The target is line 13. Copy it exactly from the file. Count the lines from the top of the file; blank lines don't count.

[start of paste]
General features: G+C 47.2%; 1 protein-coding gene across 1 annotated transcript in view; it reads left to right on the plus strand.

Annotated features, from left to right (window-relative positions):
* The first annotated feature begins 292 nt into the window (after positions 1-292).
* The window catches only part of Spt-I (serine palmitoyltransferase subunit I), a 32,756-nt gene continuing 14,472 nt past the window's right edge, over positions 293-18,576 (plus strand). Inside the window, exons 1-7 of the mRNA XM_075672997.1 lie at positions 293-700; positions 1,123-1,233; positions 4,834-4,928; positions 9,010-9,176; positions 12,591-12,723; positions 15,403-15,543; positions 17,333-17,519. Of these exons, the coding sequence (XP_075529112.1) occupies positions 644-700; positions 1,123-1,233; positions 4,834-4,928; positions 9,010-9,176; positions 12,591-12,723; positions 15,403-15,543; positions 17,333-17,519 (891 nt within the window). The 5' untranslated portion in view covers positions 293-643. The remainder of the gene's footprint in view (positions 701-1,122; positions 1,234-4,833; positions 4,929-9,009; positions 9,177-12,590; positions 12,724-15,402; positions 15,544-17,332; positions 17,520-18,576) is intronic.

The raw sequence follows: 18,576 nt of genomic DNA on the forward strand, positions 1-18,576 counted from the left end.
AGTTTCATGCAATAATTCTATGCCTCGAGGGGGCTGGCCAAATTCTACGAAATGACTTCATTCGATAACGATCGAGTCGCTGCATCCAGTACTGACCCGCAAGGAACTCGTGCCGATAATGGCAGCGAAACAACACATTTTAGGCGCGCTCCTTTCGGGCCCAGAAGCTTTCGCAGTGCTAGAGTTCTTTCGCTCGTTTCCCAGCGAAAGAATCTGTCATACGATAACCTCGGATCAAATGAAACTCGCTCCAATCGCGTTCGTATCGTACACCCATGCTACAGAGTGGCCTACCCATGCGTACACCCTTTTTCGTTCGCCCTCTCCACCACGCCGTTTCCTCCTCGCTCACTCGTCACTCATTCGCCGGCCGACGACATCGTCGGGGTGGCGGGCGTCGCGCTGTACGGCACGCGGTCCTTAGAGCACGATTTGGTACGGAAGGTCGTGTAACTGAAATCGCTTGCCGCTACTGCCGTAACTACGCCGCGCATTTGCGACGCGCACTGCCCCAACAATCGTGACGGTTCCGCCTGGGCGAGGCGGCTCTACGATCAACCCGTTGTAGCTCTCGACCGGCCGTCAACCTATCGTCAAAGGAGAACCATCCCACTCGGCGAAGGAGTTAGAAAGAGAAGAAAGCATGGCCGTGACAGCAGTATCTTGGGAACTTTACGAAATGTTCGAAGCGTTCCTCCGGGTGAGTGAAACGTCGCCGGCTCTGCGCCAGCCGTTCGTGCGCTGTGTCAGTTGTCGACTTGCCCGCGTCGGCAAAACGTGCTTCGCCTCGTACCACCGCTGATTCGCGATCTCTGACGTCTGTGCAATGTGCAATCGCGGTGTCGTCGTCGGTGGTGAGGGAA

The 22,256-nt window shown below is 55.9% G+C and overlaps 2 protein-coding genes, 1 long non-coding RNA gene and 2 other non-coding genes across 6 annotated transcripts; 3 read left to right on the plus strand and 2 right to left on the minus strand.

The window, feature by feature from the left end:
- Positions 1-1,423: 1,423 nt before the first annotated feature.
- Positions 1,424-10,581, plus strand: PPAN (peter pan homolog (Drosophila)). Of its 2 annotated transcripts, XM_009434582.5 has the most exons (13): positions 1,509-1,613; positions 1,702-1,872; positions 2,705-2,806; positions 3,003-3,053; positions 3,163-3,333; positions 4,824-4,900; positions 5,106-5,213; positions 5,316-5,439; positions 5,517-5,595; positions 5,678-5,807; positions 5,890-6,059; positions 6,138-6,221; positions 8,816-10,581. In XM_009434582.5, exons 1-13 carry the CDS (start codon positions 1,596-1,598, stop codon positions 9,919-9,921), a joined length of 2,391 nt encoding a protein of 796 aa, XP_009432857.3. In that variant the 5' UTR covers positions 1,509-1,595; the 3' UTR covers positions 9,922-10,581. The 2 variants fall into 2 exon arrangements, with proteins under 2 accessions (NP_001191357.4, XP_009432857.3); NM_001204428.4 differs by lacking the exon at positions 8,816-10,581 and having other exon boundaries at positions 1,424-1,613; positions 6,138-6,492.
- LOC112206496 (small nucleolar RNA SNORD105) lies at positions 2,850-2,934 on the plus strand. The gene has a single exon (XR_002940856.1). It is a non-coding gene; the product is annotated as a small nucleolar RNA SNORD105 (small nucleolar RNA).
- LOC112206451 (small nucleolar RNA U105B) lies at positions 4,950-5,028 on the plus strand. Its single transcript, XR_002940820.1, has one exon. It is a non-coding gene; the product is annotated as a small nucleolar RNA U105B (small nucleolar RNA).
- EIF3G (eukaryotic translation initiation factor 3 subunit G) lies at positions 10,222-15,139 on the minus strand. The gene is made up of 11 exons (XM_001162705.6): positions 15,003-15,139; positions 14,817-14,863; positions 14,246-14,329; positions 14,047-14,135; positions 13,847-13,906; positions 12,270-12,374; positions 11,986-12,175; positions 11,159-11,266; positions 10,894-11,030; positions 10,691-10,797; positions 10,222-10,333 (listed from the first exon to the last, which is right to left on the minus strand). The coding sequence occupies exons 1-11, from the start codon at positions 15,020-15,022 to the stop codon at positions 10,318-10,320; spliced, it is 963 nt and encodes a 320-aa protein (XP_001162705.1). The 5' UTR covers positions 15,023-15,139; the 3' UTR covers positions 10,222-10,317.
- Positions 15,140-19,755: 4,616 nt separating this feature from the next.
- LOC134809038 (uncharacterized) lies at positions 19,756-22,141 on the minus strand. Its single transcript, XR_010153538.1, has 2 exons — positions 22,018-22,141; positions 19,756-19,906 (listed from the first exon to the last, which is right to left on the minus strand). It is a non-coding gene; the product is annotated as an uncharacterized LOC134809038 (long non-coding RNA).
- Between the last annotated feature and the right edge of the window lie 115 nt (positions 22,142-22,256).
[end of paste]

- EIF3G (eukaryotic translation initiation factor 3 subunit G) lies at positions 10,222-15,139 on the minus strand. The gene is made up of 11 exons (XM_001162705.6): positions 15,003-15,139; positions 14,817-14,863; positions 14,246-14,329; positions 14,047-14,135; positions 13,847-13,906; positions 12,270-12,374; positions 11,986-12,175; positions 11,159-11,266; positions 10,894-11,030; positions 10,691-10,797; positions 10,222-10,333 (listed from the first exon to the last, which is right to left on the minus strand). The coding sequence occupies exons 1-11, from the start codon at positions 15,020-15,022 to the stop codon at positions 10,318-10,320; spliced, it is 963 nt and encodes a 320-aa protein (XP_001162705.1). The 5' UTR covers positions 15,023-15,139; the 3' UTR covers positions 10,222-10,317.